“Replay” evokes memories of two classic episodes from the original Twilight Zone series (“A Kind of a Stopwatch”) as well as the eighties reboot (“A Little Peace and Quiet”). In both stories, characters discover objects that grant them the ability to hinder time. In the case of “A Kind of a Stopwatch,” a man uses the eponymous item for greedy purposes. Whereas in “A Little Peace and Quiet,” the protagonist unearths a pendant that helps ease her stress. Nina Harrison, however, has a camcorder that works differently: it reverses time. The parameters aren’t stated clearly, but it seems that it can only “rewind” events that were recorded with the camera. Never in the episode does Nina try to fast-forward.
The prevailing theme of “Replay” is racism. First-time writer Selwyn Seyfu Hinds tackles this ongoing issue through the filter of The Twilight Zone, a series known for addressing societal ills on top of being forward-thinking. The disquieting presence of Officer Lasky wherever Nina and Dorian go is a reminder of how bigotry on an authoritative level is still well and alive. No matter how Nina approaches Lasky—being obedient, or appealing to him on an emotional level—she can’t win. This mirrors an everlasting situation for many people in real life.
A second topic “Replay” brings up is never forgetting where you come from. Specifically, Nina walked away from her family at a young age so that she could have a different life. In order to have a future now, though, Nina must confront her past. She detours from the standard route and visits her brother and Dorian‘s uncle, Neil (Steve Harris, The First Purge). She explains what’s going on with Lasky and how their late father’s old camera can turn back time. Neil is quick to believe her, and he helps them reach Dorian‘s school by means of an underground passageway. It is there that the three have a standoff with Officer Lasky, who is holding them at gunpoint in front of an audience outside the university’s entrance. Rather than rewinding another time, Nina remembers everything that’s led up to this point. She stands up to her enemy by telling Lasky that her son will go to school, and that he’s the one “who’s really afraid.”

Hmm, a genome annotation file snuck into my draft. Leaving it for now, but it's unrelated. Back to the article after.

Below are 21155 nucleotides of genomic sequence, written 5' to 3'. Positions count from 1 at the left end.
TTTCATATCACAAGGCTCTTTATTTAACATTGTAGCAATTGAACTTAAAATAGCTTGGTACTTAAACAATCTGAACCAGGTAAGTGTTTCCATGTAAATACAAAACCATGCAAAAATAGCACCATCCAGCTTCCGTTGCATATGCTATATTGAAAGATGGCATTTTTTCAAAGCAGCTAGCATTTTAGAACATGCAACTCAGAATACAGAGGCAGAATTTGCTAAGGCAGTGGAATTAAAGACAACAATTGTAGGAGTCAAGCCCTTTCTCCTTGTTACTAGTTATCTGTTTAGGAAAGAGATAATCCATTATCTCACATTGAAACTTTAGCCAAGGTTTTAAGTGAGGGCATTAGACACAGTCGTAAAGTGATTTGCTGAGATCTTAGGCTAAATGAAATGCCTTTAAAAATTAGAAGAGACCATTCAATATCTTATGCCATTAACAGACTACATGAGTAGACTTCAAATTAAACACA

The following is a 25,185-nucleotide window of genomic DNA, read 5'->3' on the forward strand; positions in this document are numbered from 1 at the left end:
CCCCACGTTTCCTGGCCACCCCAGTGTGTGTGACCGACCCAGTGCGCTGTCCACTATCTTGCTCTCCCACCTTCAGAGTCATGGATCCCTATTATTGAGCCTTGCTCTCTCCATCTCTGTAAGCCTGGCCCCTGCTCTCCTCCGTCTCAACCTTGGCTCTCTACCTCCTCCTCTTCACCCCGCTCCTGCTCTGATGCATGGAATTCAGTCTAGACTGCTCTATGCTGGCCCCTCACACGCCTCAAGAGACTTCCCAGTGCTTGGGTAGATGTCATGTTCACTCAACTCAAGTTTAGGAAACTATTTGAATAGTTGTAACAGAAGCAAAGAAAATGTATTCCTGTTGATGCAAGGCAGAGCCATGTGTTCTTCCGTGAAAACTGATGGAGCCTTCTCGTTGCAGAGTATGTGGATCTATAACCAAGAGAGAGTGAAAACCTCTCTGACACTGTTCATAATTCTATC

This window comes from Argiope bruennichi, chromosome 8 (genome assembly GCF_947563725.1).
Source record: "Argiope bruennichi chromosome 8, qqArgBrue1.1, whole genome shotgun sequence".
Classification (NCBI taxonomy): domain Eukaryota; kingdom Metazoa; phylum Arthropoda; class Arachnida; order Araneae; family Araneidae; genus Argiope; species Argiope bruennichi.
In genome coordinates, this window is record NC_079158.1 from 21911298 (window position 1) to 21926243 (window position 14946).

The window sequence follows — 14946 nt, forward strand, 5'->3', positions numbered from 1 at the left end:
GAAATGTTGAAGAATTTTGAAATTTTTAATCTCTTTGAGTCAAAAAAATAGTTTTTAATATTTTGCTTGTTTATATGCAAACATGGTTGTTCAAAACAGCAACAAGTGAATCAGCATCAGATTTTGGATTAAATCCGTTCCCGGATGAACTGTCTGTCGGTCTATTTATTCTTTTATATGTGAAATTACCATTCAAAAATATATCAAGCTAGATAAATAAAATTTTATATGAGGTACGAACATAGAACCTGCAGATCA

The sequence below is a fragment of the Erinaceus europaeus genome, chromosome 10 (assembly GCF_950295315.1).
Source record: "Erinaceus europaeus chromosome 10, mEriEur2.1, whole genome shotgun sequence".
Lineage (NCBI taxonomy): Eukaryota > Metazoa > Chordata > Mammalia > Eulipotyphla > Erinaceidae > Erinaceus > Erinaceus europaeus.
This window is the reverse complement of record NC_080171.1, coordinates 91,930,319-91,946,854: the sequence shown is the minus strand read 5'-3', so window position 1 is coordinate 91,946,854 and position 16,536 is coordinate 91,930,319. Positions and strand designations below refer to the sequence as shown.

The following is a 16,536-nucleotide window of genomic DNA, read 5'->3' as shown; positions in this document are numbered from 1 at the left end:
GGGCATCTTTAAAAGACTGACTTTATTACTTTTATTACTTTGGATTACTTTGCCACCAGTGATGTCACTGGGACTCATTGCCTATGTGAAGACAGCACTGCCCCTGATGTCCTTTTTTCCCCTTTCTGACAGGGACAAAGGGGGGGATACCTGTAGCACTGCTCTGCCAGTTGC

Though the episode has a positive outcome, it also presents a bittersweet ending. We’re treated to a flash-forward where Dorian has a young daughter, and her grandmother is recording them with the same camera. When Nina‘s granddaughter accidentally breaks the device, Dorian tells his panicked mother to “let it go.” His advice is meant to free Nina of a burden—keeping her loved ones safe by recording them at all times in case she ever needs to “rewind”—that has prevented her from living in the present day.
In the end, “Replay” is a hard-hitting episode with an equally uncompromising performance from its lead Sanaa Lathan. Writer Hinds and director Gerard McMurray (The First Purge) highlight flagrant racial injustices without letting their creative collaboration become austere. Not only does this story tap into the heart of why bigotry persists, it’s emphatic in showing us that the most powerful weapon one has is love. After all, Jordan Peele concludes that it “was love, not magic, that kept evil at bay” for Nina Harrison and her family.
Like in the last two episodes, “Replay” has some easter eggs! Did you catch them? Here are just a few:
- Like Justin‘s MP3 player in the previous episode (“Nightmare at 30,000 Feet”), Nina‘s camera is made by Whipple.
- The Busy Bee Diner is named after the Busy Bee Cafe, a restaurant that appeared in “Nick of Time” (Season 2, Episode 7).
- Tennyson College may be a reference to Jamie Tennyson in “The Silence” (Season 2, Episode 25).